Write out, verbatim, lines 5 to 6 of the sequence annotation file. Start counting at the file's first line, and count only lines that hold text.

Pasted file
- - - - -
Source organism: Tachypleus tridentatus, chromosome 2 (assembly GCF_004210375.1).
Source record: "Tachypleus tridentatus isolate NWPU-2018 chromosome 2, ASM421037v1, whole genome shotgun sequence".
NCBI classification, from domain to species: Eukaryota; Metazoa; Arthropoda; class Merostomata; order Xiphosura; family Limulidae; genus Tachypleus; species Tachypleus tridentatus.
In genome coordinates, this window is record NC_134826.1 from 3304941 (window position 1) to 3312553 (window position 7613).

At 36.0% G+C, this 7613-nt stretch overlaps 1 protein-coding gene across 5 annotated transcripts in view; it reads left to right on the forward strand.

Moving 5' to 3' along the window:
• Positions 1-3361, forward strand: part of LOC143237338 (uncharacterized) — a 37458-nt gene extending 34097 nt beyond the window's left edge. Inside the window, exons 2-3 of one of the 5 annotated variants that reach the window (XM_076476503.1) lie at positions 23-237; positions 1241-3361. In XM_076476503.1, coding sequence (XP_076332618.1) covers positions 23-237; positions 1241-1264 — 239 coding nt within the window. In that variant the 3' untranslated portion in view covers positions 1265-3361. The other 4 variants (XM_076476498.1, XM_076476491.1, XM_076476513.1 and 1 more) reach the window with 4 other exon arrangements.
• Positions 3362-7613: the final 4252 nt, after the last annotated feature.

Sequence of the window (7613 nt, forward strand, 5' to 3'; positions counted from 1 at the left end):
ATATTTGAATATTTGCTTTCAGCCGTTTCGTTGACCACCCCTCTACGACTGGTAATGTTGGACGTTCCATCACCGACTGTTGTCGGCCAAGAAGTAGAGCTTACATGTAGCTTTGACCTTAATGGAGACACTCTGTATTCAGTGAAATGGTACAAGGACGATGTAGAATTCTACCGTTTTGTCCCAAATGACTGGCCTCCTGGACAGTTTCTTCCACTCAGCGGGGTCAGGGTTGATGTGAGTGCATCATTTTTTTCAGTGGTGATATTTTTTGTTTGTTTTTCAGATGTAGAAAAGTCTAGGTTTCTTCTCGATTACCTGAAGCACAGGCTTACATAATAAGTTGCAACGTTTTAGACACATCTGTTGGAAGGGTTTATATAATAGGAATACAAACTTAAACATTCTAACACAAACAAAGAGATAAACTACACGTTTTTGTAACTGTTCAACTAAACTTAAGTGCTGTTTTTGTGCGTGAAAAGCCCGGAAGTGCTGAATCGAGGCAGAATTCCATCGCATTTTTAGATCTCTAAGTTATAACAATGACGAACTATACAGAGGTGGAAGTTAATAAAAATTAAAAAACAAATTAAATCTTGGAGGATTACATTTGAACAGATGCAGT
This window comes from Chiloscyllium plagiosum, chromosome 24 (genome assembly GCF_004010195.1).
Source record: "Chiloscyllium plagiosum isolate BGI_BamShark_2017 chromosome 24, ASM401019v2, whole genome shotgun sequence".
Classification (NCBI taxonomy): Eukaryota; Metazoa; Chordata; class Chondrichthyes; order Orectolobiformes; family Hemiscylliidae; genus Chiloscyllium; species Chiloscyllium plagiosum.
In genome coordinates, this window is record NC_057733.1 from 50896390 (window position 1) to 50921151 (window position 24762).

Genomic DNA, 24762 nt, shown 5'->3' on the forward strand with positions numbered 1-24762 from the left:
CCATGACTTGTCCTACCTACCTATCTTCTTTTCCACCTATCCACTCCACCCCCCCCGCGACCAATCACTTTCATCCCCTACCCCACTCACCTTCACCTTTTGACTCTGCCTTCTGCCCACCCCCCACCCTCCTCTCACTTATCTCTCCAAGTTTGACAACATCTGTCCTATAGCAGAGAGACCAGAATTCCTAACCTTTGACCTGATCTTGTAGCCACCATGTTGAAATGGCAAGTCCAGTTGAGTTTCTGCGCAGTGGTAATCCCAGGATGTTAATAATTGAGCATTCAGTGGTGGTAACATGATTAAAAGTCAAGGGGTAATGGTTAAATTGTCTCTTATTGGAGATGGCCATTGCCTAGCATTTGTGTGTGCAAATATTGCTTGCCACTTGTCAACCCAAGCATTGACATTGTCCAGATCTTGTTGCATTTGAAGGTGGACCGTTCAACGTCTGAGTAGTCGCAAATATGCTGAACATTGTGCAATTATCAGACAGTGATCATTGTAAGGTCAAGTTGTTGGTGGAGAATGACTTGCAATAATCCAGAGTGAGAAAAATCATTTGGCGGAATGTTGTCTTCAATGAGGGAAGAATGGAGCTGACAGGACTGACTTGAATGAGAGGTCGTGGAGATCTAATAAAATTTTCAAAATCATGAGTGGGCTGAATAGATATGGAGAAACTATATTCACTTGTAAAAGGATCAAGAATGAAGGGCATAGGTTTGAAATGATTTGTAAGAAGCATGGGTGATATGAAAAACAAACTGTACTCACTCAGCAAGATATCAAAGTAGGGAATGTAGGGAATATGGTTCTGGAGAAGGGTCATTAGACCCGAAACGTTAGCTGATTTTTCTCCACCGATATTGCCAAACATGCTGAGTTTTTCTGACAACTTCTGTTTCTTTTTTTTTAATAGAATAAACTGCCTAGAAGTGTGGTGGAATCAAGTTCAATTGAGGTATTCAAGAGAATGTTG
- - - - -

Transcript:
At 36.0% G+C, this 7613-nt stretch overlaps 1 protein-coding gene across 5 annotated transcripts in view; it reads left to right on the forward strand.

Moving 5' to 3' along the window: